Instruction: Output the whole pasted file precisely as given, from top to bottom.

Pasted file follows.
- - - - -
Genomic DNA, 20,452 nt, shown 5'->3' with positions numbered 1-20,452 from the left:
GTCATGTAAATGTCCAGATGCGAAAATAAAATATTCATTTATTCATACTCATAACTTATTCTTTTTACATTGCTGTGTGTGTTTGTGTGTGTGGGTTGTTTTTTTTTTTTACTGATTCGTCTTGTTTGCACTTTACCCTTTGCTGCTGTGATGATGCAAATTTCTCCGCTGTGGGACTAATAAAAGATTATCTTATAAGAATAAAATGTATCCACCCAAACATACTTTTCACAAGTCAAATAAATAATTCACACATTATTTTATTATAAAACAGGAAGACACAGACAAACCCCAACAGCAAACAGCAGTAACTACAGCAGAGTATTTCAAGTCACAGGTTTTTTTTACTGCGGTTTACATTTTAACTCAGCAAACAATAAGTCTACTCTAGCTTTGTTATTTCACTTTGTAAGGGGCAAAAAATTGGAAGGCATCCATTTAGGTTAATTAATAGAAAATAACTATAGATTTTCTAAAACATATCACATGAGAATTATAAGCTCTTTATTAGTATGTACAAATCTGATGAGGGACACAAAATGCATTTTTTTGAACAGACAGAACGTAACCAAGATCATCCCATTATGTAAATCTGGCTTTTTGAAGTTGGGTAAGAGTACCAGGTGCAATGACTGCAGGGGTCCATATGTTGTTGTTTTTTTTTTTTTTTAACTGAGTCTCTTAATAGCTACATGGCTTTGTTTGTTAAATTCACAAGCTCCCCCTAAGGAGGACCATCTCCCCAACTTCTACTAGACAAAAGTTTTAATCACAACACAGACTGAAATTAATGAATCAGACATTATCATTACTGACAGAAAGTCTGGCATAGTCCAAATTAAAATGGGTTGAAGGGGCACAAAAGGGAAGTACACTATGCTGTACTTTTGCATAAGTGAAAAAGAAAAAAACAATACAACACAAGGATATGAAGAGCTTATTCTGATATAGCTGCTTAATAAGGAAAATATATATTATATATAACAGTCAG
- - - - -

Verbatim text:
Genomic DNA, 20,452 nt, shown 5'->3' with positions numbered 1-20,452 from the left:
GTCATGTAAATGTCCAGATGCGAAAATAAAATATTCATTTATTCATACTCATAACTTATTCTTTTTACATTGCTGTGTGTGTTTGTGTGTGTGGGTTGTTTTTTTTTTTTACTGATTCGTCTTGTTTGCACTTTACCCTTTGCTGCTGTGATGATGCAAATTTCTCCGCTGTGGGACTAATAAAAGATTATCTTATAAGAATAAAATGTATCCACCCAAACATACTTTTCACAAGTCAAATAAATAATTCACACATTATTTTATTATAAAACAGGAAGACACAGACAAACCCCAACAGCAAACAGCAGTAACTACAGCAGAGTATTTCAAGTCACAGGTTTTTTTTACTGCGGTTTACATTTTAACTCAGCAAACAATAAGTCTACTCTAGCTTTGTTATTTCACTTTGTAAGGGGCAAAAAATTGGAAGGCATCCATTTAGGTTAATTAATAGAAAATAACTATAGATTTTCTAAAACATATCACATGAGAATTATAAGCTCTTTATTAGTATGTACAAATCTGATGAGGGACACAAAATGCATTTTTTTGAACAGACAGAACGTAACCAAGATCATCCCATTATGTAAATCTGGCTTTTTGAAGTTGGGTAAGAGTACCAGGTGCAATGACTGCAGGGGTCCATATGTTGTTGTTTTTTTTTTTTTTTAACTGAGTCTCTTAATAGCTACATGGCTTTGTTTGTTAAATTCACAAGCTCCCCCTAAGGAGGACCATCTCCCCAACTTCTACTAGACAAAAGTTTTAATCACAACACAGACTGAAATTAATGAATCAGACATTATCATTACTGACAGAAAGTCTGGCATAGTCCAAATTAAAATGGGTTGAAGGGGCACAAAAGGGAAGTACACTATGCTGTACTTTTGCATAAGTGAAAAAGAAAAAAACAATACAACACAAGGATATGAAGAGCTTATTCTGATATAGCTGCTTAATAAGGAAAATATATATTATATATAACAGTCAG